Charles M. Schulz’s daily newspaper strip Peanuts, read by three hundred and fifty-five million people at the peak of its popularity, was the most successful newspaper strip of all time. Despite this tremendous success, the majority of the 18,000 comics that Schulz created had never been reprinted. In 2004, Fantagraphics began the mammoth task of systematically publishing the entire run in a carefully researched, sensitively designed hardcover format. A decade later the hardcover reprint series is a few volumes away from completion and now The Complete Peanuts is being reissued in softcover.

These softcover editions are the same size and shape as the original hardcovers, but they have been totally redesigned by Jacob Covey. The new look is bright and graphic, the opposite of the dark and heavily ornate approach taken to the series previously. The front cover shows more of the work of Schulz himself and perfectly introduces the familiar look of Peanuts. The enlarged panels featured front and back are very appealing in their modular, colourful style. Inside, the title pages and contents have been similarly brightened up. The whole package feels a lot less earnest, and more fun.

The comics themselves are laid out three to a page so that you can read a week’s worth of strips over one spread. Each Sunday strip has a page to itself. The look of these initial cartoons is very different from what would evolve into Schulz’s distinctive style. The lines are thicker, smoother, the lettering smaller and tighter, the backgrounds more illustrative, the children rounder and younger than the middle-schoolers they would eventually become. The characterisations are very different too. The influence of James Thurber can be felt both in the drawing and in the humour of this early work. Charlie Brown is a rambunctious, wisecracking, energetic protagonist who gets the better of most exchanges, Snoopy is a cute but ordinary puppy, Violet, Patty and Shermy are funny and occasionally thought-provoking foils to Charlie Brown. Lucy is very much a secondary character and Linus is a toddler.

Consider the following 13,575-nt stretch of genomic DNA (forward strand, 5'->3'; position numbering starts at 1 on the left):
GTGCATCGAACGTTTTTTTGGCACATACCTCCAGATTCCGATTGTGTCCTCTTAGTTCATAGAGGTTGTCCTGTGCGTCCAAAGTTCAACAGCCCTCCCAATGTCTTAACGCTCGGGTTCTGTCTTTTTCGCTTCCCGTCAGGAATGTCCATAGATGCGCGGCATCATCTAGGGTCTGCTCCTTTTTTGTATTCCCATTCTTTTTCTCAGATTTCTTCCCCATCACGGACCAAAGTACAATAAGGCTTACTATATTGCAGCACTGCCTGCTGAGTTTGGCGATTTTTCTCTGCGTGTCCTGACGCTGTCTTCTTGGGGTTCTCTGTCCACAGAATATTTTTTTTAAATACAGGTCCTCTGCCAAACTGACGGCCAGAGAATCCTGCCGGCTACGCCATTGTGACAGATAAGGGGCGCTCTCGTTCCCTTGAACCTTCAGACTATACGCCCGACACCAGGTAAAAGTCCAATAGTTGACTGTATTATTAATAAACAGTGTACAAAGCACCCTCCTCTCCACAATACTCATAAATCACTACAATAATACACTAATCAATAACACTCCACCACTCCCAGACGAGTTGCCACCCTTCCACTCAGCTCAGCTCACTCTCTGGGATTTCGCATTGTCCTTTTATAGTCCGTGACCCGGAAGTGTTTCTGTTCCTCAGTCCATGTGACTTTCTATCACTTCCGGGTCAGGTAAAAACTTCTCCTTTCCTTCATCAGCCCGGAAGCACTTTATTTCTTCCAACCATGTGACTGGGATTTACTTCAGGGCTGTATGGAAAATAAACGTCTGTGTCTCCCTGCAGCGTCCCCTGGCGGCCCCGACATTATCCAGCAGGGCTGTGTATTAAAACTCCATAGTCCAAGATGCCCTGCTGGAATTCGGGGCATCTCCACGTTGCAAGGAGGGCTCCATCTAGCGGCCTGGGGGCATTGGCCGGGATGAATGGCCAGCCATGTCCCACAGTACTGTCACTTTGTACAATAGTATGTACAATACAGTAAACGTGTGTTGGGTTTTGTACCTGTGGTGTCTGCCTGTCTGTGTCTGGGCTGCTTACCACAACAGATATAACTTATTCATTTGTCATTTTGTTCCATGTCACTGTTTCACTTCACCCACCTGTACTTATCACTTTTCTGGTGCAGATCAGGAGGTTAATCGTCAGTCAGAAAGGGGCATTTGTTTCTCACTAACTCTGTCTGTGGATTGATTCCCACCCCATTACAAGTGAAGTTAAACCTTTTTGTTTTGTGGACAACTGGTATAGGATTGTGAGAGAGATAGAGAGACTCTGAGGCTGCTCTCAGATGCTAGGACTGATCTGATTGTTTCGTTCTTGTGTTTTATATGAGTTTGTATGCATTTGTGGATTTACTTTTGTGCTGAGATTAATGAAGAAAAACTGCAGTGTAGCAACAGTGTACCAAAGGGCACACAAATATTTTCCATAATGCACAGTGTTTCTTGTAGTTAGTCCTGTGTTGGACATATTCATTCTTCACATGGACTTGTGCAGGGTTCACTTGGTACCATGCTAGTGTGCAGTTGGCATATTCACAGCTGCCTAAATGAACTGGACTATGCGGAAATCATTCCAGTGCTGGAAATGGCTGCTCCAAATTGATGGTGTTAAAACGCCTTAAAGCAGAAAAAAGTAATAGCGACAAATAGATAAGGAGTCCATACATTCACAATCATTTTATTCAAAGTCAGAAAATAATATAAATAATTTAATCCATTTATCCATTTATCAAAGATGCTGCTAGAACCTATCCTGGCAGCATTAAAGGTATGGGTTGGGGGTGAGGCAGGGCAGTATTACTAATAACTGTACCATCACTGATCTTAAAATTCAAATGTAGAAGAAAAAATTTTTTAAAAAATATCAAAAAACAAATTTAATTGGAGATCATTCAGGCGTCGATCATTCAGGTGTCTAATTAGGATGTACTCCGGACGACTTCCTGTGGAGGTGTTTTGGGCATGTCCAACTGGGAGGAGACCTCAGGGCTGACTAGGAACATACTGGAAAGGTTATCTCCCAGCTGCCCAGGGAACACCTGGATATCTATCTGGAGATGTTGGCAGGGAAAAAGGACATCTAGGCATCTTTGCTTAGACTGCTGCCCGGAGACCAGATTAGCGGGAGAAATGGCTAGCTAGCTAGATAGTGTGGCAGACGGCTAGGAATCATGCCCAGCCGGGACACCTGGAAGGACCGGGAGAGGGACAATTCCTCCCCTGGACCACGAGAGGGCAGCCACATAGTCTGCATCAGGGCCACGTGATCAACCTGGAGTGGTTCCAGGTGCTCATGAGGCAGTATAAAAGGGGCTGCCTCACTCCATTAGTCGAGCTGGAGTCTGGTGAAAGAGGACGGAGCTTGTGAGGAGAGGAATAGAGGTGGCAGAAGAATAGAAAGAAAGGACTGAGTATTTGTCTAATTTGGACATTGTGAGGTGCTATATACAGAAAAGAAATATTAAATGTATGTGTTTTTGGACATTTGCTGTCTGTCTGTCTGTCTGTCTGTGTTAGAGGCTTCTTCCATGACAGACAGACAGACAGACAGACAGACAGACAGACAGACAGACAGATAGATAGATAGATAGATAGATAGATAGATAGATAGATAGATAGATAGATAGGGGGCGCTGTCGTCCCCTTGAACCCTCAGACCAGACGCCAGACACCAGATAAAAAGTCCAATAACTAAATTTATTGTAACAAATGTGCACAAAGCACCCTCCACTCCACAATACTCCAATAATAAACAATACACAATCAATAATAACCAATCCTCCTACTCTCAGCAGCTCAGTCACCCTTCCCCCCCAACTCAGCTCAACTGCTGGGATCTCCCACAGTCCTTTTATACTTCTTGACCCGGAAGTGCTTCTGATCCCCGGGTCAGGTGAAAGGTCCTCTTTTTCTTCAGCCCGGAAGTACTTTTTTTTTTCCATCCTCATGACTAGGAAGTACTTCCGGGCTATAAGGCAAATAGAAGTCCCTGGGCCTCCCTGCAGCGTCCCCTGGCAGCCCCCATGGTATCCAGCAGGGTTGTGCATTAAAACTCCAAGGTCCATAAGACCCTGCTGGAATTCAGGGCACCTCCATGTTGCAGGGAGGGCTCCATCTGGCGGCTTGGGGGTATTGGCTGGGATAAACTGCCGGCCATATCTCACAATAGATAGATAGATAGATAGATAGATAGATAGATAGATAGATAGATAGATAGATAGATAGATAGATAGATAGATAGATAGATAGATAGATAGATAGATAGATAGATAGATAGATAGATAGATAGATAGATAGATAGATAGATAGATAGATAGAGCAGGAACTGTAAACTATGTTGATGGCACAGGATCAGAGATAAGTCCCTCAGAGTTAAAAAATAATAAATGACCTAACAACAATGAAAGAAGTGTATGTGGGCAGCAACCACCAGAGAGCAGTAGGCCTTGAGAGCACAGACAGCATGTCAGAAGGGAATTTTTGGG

Volume one of The Complete Peanuts 1953-1954 Paperback Edition is introduced by writer Garrison Keillor, himself a native of St. Paul, Minnesota where Schulz grew up. There is a short essay by David Michaelis, ‘The life and times of Charles M Schulz’ which explains the evolution of the strip and the personal history of the creator behind it. A particularly brilliant final touch is an index where you can trace each character’s first appearances, their phrases and foibles, and many of the situations and gags that would go on to be long-running features of the series. This softcover volume is a brilliant introduction to Schulz’s legendary comics series, and is also available in a slipcased edition along with volume two, The Complete Peanuts Paperback Edition 1953-1954.